You may have noticed that Charles Schwab is advertising on TV about their new S&P500 Index fund with an expense ratio of .03% - which is 3 basis points (3bps) – so that means that one could own that fund for $300 per year based on a $100,000 position. That’s incredible.
First a quick caveat – I am not licensed to sell or give advice about any type of securities – stocks, bonds, mutual funds, EFTs- etc. Of course - with nearly 30 years in the financial business I have picked up a thing or two about traditional investing. I had my securities license for about 20 years but gave that up to pursue an alternative investment practice. My practice focuses on alternative safe money products and strategies. The products that I place for my clients are good choices as compliments to traditional investing models – not replacements for those models.
Each month I have a few folks ask me if they should put all their funds into the various products that I offer. They have informed me that if they can make 6% - 8% on their funds through the utilization of my strategies – they are content with those returns and would rather not have exposure to Wall Street investment products. But my belief is that diversification is a solid strategy and that the stock market has always proven over long periods of time to offer the best returns.
I am a big fan of Vanguard – in fact I have several accounts with them for my family members. Normally the financial advertising rarely catches my eye. But this Schwab offer is quite enticing – I may end up opening an account there myself – there seems to be no additional fees or account minimums which is nice. I understand that Schwab is using a strategy in marketing called “loss leader” – this is an approach where a company offers “Product A” at break even or even a loss hoping that they can capture new clients and through marketing to them about their other products “Products B+” – they will be profitable. I will always remember a college professor explaining this strategy to our class like this – “discount the price of hot dogs to even a loss level – and jack up the cost of rolls and condiments” – in the end the company will most times come out ahead.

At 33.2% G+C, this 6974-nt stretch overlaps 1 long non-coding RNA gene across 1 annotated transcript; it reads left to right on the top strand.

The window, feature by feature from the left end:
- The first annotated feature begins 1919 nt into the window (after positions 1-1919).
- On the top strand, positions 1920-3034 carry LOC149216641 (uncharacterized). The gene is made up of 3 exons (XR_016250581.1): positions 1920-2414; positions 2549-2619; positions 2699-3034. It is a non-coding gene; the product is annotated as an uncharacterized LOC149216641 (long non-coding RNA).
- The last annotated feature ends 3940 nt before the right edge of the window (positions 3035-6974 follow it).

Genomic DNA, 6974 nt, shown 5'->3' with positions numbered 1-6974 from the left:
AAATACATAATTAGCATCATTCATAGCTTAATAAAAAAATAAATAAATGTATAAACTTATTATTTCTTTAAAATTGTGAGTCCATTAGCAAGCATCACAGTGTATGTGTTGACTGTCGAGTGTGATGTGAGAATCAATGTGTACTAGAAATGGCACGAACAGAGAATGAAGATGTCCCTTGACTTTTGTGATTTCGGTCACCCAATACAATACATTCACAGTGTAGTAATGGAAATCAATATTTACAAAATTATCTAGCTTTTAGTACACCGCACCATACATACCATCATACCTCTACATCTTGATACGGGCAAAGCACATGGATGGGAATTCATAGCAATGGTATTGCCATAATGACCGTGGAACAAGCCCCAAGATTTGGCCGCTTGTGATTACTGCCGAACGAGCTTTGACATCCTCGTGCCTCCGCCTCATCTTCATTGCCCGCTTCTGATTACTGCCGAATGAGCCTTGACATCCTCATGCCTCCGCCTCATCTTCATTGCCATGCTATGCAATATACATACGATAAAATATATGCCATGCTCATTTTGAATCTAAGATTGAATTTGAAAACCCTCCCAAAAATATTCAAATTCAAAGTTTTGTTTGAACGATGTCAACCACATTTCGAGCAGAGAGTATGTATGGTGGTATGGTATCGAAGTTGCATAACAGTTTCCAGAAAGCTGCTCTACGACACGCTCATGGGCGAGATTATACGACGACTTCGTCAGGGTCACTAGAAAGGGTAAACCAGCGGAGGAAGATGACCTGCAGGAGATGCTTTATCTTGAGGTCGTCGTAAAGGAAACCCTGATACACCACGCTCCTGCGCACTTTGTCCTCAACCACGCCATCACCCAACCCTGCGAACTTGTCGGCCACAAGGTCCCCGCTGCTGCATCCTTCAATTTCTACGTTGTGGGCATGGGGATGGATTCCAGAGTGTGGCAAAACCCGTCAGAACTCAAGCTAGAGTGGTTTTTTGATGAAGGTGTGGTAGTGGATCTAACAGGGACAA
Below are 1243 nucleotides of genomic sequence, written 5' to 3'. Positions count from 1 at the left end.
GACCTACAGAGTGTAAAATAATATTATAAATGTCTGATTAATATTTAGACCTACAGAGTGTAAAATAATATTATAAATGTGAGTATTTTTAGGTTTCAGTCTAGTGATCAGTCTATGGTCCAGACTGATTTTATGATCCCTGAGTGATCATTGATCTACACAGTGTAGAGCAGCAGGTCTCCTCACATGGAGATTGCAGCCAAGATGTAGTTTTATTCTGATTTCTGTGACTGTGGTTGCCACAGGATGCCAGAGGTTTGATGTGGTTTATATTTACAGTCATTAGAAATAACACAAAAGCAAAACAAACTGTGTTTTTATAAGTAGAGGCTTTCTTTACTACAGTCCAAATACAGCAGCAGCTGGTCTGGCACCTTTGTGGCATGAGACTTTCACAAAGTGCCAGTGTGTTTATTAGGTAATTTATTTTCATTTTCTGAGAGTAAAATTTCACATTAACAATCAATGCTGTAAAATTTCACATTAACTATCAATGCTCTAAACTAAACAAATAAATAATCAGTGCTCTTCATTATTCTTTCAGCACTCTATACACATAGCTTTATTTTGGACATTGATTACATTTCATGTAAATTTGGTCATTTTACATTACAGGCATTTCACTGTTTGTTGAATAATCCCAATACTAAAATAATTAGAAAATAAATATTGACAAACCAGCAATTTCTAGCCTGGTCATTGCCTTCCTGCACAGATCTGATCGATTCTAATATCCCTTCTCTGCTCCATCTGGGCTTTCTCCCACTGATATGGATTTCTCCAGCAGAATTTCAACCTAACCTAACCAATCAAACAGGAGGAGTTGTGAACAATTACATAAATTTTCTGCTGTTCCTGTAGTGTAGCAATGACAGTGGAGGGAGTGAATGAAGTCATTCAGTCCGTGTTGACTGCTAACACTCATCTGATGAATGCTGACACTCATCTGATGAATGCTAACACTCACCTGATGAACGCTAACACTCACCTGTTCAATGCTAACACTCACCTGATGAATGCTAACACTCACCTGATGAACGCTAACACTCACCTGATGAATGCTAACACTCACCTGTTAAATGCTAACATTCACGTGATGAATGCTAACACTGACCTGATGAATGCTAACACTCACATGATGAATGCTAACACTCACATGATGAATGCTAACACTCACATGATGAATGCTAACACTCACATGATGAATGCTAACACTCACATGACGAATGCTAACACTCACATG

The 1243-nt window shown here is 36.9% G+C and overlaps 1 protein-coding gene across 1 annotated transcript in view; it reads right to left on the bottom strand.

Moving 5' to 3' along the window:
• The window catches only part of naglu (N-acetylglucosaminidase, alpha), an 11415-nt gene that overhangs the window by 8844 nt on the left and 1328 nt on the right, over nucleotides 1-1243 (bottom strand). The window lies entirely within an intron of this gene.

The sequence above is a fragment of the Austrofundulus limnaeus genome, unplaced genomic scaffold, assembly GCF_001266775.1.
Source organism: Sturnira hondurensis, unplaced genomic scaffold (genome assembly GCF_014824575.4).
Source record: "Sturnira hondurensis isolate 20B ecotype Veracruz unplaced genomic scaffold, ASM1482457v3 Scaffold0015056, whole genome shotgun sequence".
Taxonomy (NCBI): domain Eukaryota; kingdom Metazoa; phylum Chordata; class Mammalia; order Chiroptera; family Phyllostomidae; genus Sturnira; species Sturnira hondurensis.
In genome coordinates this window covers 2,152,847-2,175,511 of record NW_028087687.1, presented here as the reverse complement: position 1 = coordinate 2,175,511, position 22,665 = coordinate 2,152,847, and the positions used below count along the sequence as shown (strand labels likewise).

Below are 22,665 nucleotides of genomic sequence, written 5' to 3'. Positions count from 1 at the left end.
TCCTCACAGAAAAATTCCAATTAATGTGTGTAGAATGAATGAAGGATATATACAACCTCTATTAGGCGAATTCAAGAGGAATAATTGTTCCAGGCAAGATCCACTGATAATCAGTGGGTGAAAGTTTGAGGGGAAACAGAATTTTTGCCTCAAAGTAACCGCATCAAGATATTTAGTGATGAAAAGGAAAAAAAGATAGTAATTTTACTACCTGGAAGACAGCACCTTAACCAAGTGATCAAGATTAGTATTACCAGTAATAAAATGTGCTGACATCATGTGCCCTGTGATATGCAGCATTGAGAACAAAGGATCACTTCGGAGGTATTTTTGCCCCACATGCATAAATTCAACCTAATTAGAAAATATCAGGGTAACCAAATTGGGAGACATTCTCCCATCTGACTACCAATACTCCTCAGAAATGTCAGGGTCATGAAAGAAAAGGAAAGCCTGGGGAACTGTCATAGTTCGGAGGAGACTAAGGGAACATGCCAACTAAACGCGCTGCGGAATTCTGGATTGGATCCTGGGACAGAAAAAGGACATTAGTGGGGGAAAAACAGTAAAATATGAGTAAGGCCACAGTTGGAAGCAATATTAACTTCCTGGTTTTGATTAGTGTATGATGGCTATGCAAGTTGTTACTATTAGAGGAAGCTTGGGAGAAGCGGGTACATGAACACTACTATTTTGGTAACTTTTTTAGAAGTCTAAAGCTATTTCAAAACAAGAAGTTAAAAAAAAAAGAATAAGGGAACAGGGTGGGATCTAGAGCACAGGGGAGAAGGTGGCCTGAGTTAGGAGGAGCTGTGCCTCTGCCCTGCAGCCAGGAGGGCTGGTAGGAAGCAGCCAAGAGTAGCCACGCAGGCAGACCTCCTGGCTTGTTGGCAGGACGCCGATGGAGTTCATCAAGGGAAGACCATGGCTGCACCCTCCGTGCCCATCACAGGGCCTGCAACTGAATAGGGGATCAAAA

If you looking for a low-cost way to have market exposure – this (and other low cost funds) may be a good fit. These “index” funds are unmanaged - they simply own equal parts of the companies that make up the index – others include Dow Jones, Nasdaq, International Indexes, etc. They are inexpensive ways to keep exposure to various markets.